The dance will be held in the Commons from 8 p.m. to midnight. Cost is $3 without a costume, and free with a costume. There will be a costume contest during the dance.

Wednesday, October 26, 2011

Disability Awareness Month Presentation Set at UNMG


FOR RELEASE:  October 26, 2011

GALLUP— In recognition of October as Disability Awareness Month, UNM-Gallup’s Academic Advisement Department has scheduled three presentations for Friday, October 28, in Gurley Hall 1124.

The schedule is as follows:
9 a.m., San Juan Center for Independent Living;
10 a.m., New Mexico Division of Vocational Rehabilitation (DVR)
11 a.m., Presentation about Post-Traumatic Stress Disorder (PTSD)

The public is invited.

For more information contact Zeke Garcia, director of Student Services, at 863.7508.

UNMG Student Services and Technology Center Open for Business


FOR RELEASE: October 26, 2011
Two hundred-plus visitors gathered in the bright October sunshine on the 21st to watch as a large red ribbon strung across the entrance was cut with enormous ceremonial scissors, signifying the official dedication of the UNM-Gallup Student Services and Technology Center.

Sylvia Andrew, executive director, welcomed visitors and introduced the speakers, which included Teresa Dowling, chair of the Local Board; Ken Easley, representing Flintco, the construction company that built the building; Patty Lundstrom, New Mexico state representative; Paul McCollum, one of the original founders of the college; and Mark Rohde of Rohde May Keller McNamara Architects of Albuquerque, who designed the building. After the ribbon cutting, visitors were taken on tours of the new facility conducted by Student Services personnel.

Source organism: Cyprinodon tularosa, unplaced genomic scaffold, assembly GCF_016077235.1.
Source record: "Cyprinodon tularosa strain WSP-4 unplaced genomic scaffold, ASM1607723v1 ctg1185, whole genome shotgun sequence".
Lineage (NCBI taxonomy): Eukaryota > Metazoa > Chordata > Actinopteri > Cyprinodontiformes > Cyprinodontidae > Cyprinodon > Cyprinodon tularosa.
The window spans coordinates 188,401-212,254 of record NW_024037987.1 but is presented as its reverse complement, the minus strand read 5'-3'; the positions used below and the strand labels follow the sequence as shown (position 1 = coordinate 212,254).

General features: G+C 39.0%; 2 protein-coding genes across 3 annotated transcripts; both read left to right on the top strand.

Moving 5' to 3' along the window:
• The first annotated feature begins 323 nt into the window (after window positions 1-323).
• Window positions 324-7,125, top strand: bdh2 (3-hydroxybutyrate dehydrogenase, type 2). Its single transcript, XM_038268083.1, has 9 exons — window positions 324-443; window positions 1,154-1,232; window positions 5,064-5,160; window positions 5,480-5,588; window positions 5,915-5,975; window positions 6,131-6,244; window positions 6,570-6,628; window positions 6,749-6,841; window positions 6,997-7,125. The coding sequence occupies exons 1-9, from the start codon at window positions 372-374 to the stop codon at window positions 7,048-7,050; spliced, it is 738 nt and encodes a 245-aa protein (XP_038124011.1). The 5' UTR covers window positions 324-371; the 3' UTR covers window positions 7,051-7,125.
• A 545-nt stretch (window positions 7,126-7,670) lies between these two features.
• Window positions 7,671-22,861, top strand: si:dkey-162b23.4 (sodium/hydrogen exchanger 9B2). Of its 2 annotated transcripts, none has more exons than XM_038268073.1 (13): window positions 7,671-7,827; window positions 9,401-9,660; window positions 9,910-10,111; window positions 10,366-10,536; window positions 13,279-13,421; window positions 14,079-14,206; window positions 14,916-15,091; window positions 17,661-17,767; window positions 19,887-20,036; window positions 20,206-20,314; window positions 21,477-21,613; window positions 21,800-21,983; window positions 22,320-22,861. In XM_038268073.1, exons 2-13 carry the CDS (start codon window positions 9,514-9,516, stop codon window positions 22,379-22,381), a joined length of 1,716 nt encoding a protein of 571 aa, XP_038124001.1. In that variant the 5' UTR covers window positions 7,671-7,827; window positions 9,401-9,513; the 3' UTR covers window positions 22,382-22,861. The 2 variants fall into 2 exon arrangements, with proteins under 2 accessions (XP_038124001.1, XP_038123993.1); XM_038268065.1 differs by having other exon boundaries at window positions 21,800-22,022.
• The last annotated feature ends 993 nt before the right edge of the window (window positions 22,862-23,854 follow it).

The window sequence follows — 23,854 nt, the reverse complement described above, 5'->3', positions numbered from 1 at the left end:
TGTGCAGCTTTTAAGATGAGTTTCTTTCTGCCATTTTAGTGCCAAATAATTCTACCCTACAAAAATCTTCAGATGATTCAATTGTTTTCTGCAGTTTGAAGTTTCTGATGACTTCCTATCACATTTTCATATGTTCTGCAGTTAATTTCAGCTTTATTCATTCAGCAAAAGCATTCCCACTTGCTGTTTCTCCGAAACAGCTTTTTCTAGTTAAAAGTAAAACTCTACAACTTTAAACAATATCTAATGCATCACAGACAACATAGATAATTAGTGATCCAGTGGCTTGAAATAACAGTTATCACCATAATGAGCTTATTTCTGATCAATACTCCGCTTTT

The building has been awarded a silver LEED (Leadership in Energy and Environmental Design) award for its advanced environmental technology and features and is the first LEED-awarded building in Gallup-McKinley County.

Perhaps the most arresting architectural element of the structure is the extensive use of copper. Copper-clad walls, inside and out, provide a warm, earthy ambience that evokes the reddish hues of the nearby hills. Warm tones carried out in concrete panels on the interior walls and in a light hardwood floor also add to the restful atmosphere.

The building features smart classrooms, an outdoor amphitheater nestled in a microclimate created by concrete stairs and the glass front of the building, as well as environmentally controlled systems.

One of the most impressive design features is the extensive use of glass so that students and employees may feel the beneficial effects of the natural lighting. A steel mesh screen across the glass front of the building helps to mitigate the glare, as does a mesh screen constructed inside the glass.